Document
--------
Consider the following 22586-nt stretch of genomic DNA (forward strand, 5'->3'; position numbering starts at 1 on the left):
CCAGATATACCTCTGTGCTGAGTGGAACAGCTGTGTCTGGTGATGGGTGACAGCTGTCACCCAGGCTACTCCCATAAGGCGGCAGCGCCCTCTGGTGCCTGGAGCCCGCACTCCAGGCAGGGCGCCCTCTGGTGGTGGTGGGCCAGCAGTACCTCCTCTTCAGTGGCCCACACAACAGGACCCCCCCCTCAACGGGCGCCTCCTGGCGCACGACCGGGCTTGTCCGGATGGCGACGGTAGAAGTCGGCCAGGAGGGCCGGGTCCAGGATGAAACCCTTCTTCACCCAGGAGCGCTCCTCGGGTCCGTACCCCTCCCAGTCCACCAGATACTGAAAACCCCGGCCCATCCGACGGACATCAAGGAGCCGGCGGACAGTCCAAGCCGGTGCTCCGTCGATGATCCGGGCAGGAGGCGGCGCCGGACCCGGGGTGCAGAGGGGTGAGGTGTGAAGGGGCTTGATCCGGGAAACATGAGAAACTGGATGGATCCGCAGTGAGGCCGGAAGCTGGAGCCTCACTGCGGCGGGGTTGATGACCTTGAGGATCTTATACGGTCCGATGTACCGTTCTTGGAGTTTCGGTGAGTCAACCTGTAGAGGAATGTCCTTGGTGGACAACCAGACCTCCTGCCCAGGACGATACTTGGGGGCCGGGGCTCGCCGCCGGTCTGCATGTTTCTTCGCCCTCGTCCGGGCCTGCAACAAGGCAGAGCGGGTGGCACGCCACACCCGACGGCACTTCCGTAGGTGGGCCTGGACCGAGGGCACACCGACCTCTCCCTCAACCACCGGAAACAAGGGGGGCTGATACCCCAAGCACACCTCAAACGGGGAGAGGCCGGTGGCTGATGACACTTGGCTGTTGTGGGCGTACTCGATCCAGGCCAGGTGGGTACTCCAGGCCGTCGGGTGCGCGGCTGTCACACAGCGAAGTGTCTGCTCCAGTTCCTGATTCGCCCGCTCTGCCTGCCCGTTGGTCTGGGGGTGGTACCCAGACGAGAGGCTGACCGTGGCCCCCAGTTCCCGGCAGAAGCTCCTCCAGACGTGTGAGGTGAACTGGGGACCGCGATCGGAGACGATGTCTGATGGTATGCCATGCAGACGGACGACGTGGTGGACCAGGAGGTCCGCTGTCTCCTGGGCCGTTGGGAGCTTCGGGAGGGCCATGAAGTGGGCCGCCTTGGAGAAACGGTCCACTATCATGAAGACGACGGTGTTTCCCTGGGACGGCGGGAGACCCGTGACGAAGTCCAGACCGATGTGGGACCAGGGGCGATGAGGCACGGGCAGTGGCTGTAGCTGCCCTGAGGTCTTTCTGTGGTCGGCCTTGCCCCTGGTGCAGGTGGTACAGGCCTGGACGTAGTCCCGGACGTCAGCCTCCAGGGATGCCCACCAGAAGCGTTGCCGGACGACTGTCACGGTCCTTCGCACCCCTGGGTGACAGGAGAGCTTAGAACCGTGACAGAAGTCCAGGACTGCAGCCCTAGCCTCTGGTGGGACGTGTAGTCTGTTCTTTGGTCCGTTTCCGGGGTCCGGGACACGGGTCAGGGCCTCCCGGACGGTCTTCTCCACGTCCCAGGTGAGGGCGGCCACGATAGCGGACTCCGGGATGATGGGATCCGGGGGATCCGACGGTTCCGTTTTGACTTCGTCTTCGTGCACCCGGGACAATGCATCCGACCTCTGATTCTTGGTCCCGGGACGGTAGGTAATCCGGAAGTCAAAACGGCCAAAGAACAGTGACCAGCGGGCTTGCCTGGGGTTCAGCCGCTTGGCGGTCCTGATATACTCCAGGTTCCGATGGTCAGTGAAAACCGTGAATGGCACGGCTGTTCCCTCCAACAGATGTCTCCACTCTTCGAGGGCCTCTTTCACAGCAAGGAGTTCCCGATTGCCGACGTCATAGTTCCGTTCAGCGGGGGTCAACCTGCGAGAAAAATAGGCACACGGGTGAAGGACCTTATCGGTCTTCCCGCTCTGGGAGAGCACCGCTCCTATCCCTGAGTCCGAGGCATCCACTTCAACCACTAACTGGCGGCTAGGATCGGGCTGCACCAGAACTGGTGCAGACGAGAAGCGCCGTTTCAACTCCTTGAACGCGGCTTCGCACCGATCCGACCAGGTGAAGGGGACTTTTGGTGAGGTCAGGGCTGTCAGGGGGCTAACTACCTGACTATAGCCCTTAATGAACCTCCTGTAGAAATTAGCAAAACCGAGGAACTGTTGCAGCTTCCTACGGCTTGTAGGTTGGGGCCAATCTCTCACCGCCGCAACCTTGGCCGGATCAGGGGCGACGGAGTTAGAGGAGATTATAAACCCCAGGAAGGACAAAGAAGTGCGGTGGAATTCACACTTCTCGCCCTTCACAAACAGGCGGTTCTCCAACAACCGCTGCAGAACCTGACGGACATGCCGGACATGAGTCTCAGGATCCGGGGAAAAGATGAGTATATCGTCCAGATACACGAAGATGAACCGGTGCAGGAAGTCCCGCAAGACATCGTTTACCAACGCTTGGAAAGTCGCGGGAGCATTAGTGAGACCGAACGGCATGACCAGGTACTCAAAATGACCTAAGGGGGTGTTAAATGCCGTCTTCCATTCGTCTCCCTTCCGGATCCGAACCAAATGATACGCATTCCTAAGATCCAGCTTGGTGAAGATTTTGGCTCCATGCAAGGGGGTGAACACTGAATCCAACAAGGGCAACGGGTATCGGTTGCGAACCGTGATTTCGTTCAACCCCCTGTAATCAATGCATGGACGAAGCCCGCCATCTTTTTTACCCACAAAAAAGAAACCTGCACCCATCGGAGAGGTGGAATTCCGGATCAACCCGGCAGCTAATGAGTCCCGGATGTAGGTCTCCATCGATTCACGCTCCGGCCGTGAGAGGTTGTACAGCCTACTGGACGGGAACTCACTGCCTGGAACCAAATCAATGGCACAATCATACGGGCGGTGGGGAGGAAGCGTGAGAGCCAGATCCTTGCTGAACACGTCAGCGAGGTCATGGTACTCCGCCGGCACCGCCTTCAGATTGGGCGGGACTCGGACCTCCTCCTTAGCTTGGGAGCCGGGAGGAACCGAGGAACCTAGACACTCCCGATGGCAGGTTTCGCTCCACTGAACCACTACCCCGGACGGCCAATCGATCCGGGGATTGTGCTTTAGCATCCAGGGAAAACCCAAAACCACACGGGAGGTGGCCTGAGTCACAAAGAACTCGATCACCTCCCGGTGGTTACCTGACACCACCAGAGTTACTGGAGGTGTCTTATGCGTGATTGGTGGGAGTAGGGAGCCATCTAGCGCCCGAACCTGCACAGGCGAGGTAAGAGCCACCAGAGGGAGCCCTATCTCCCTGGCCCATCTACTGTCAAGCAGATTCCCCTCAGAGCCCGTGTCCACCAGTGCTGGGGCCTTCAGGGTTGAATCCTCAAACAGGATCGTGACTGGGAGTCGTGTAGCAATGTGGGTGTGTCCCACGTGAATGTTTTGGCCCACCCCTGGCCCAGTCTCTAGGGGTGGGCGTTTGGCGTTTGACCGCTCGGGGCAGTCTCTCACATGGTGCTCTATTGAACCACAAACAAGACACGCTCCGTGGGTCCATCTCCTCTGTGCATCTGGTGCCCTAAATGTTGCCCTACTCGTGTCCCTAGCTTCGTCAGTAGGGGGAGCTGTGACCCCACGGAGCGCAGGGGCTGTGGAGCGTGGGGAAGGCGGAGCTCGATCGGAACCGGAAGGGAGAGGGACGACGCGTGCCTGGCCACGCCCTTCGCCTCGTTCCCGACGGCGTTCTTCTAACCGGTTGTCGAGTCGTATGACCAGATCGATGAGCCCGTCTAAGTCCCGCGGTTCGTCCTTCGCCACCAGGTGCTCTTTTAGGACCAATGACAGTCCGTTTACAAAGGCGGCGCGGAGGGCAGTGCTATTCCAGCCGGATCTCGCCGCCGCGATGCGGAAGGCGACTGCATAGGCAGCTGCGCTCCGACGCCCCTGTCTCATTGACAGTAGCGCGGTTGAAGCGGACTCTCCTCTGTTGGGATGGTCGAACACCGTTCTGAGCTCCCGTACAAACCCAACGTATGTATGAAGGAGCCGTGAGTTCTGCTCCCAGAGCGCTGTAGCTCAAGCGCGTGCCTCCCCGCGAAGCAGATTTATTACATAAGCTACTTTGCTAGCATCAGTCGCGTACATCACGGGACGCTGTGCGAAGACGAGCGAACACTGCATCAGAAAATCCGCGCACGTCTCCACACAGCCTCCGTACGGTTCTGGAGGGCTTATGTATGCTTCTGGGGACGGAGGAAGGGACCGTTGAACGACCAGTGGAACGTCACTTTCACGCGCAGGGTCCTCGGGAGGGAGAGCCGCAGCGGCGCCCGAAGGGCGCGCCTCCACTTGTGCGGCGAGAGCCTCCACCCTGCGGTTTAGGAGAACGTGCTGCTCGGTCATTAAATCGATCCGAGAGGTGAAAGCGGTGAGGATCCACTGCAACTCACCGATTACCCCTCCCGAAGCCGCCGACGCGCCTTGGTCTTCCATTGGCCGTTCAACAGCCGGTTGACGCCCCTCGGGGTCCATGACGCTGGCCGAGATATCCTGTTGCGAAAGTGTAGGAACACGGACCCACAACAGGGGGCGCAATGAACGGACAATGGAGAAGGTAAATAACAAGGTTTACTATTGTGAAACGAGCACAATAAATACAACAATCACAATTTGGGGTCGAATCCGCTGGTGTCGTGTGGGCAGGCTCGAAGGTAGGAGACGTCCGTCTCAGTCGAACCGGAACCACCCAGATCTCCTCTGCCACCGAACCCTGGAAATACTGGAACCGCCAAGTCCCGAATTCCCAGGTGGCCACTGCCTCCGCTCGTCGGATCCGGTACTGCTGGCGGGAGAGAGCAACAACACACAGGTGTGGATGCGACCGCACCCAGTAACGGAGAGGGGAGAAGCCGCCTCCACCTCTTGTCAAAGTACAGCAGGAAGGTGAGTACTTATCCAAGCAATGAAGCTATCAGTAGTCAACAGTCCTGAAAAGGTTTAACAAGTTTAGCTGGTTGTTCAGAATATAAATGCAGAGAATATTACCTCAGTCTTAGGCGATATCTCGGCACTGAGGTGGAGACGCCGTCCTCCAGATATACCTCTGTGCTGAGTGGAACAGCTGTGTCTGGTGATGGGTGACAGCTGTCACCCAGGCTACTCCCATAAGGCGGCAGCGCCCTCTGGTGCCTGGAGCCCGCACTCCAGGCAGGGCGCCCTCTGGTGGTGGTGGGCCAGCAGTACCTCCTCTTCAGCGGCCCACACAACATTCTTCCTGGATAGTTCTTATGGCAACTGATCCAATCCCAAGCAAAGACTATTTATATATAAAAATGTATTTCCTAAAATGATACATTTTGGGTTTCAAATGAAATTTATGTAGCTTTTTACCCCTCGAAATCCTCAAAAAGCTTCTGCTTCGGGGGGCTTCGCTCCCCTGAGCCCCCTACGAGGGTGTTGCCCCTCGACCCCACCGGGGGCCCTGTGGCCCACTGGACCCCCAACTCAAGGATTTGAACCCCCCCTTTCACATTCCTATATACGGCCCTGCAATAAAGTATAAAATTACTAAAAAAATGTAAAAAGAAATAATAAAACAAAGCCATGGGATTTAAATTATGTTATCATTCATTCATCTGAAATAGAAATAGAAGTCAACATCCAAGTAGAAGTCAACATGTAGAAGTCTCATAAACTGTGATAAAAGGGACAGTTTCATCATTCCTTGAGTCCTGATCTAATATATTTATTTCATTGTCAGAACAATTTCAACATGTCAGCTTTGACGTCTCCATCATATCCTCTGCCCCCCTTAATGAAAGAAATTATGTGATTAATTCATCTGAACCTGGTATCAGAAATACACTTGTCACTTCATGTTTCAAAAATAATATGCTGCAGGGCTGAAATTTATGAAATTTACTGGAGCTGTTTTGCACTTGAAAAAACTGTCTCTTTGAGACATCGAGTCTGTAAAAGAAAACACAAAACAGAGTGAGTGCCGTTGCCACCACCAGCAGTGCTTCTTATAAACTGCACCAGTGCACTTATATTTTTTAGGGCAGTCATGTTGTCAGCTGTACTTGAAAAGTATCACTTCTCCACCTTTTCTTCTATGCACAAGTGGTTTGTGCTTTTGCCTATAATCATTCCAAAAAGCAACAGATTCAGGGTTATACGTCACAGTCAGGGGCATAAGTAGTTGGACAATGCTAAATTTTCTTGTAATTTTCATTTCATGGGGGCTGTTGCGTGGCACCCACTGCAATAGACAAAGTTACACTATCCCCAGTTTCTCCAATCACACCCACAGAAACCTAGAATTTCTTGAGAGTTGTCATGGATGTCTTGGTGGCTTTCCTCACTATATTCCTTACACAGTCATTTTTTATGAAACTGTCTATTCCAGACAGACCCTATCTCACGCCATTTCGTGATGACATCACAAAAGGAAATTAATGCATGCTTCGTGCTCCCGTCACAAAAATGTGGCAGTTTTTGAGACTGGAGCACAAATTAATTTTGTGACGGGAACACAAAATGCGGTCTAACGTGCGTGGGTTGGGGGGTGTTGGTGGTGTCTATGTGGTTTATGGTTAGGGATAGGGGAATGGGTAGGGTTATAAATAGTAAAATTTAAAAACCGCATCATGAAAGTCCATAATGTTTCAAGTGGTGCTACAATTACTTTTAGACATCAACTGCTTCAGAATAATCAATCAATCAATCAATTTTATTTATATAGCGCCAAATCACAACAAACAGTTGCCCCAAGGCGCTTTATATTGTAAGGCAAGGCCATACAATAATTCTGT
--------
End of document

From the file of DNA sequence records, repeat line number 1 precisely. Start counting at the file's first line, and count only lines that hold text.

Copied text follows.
Consider the following 22586-nt stretch of genomic DNA (forward strand, 5'->3'; position numbering starts at 1 on the left):